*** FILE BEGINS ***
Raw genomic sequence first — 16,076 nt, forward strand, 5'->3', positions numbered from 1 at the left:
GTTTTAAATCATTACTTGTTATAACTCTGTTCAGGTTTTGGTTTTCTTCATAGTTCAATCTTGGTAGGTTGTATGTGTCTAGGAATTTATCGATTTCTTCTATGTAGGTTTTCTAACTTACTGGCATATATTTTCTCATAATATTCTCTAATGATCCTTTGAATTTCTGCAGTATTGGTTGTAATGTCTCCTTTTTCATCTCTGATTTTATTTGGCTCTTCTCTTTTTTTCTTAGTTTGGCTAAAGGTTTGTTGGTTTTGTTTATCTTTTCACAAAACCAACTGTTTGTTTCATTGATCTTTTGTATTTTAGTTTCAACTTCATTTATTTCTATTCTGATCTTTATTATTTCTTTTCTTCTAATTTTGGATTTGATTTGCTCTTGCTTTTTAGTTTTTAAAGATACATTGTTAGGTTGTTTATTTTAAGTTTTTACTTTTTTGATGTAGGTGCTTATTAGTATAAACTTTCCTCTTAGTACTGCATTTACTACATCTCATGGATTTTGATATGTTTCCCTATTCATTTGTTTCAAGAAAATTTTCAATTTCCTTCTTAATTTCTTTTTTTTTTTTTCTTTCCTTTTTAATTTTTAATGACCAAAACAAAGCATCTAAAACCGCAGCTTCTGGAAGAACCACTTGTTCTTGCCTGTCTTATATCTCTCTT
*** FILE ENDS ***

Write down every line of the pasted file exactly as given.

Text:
Raw genomic sequence first — 16,076 nt, forward strand, 5'->3', positions numbered from 1 at the left:
GTTTTAAATCATTACTTGTTATAACTCTGTTCAGGTTTTGGTTTTCTTCATAGTTCAATCTTGGTAGGTTGTATGTGTCTAGGAATTTATCGATTTCTTCTATGTAGGTTTTCTAACTTACTGGCATATATTTTCTCATAATATTCTCTAATGATCCTTTGAATTTCTGCAGTATTGGTTGTAATGTCTCCTTTTTCATCTCTGATTTTATTTGGCTCTTCTCTTTTTTTCTTAGTTTGGCTAAAGGTTTGTTGGTTTTGTTTATCTTTTCACAAAACCAACTGTTTGTTTCATTGATCTTTTGTATTTTAGTTTCAACTTCATTTATTTCTATTCTGATCTTTATTATTTCTTTTCTTCTAATTTTGGATTTGATTTGCTCTTGCTTTTTAGTTTTTAAAGATACATTGTTAGGTTGTTTATTTTAAGTTTTTACTTTTTTGATGTAGGTGCTTATTAGTATAAACTTTCCTCTTAGTACTGCATTTACTACATCTCATGGATTTTGATATGTTTCCCTATTCATTTGTTTCAAGAAAATTTTCAATTTCCTTCTTAATTTCTTTTTTTTTTTTTCTTTCCTTTTTAATTTTTAATGACCAAAACAAAGCATCTAAAACCGCAGCTTCTGGAAGAACCACTTGTTCTTGCCTGTCTTATATCTCTCTT